Tobias Harris/Danilo Gallinari: I'm technically cheating, including two players in one pick, but I don't care. Though the Los Angeles Clippers have come back down to Earth after their hot start to the year, they are still fifth in the West and are playing great basketball. Therefore, someone from that team needs to be in the All-Star Game; it could be either of their starting forwards. Tobias Harris was the NBA's Player of the Month in November and is having the best season of his career. As is fellow forward Danilo Gallinari; finally healthy, he's posting career highs across the board. This team has simply had too much success to not have at least one of these players make the team.
Clint Capela: After the terrible start the Houston Rockets got off to this season, James Harden has willed the team back into the playoff picture, currently sitting in fourth in the Western Conference. But with the astronomical play of Harden, Clint Capela has improved yet again, averaging career highs of 17.3 PPG and 12.7 RPG to go with almost two blocks a game. He may not end up making it due to the number of talented bigs in the West (and due to his recent injury), but he should have more votes than freaking Boogie Cousins.
Jrue Holiday: I think I'm the most upset about this potential snubbing. There's no doubt that Davis is the best player on the New Orleans Pelicans, but Jrue Holiday has been balling out, having—what's becoming a recurring trend on this list—the best season of his career, with 21.0 PPG, 8.4 APG, and 4.5 RPG to go along with his outstanding defense. I'd say he's in the third or even second tier of elite guards this league has to offer, and to see him left off this list is just criminal.
Should Be Higher: James Harden (has taken command of the MVP race with his dominant play and singlehandedly launched Rockets [ha, see what I did there?] back into playoff picture), Nikola Jokic (team is first in the West; he's an MVP candidate), and Anthony Davis (should be above KD, in my opinion).
Should Also Be on the List: Karl-Anthony Towns (much improved since Jimmy Butler trade), LaMarcus Aldridge (man just dropped a 50-piece on OKC and has helped the Spurs turn their season around).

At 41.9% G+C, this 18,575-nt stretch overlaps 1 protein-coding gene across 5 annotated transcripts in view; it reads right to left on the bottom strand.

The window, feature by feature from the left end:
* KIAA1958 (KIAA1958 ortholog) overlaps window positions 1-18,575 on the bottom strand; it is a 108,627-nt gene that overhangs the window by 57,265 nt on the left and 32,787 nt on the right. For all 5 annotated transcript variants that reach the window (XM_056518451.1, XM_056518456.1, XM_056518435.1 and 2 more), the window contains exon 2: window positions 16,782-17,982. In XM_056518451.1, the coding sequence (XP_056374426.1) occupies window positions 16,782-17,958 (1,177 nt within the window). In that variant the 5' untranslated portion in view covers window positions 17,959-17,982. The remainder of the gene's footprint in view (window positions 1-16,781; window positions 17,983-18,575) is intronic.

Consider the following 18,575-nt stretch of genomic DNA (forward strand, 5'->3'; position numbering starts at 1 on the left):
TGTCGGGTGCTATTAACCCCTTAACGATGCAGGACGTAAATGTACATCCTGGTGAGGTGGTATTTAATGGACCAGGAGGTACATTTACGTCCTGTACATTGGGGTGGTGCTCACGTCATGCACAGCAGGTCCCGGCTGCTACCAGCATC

Jayson Tatum: This is going to make Jayson Tatum fans really upset, especially the people who constantly point out, "He's only 20 years old!" whenever he freaking breathes. The fact is that he's having a "disappointing season"—even though his season performance has been rather on par with my preseason predictions—and is not worthy of being named an All-Star this year. The Boston Celtics have taken a step back this year, and part of this can be attributed to Tatum's offensive inefficiency; he's trying to force the issue, rather than playing within himself and the Celtics system. Simply put, Kyrie Irving is the only All-Star on that team right now.
Dwyane Wade/Vince Carter: Cheating again, but what are you gonna do about it? This one pains me to say, as I love both players, particularly Dwyane Wade. But if we vote players that are retiring simply for their legacy, being an All-Star loses its value. Besides, if that's how the voting is being done, why isn't Dirk Nowitzki getting the votes when he's had a better career than Vince; Vince isn't guaranteed to retire after this season anyways. There can be other ways to honour these great players, but sending them to Charlotte is not the way to do it.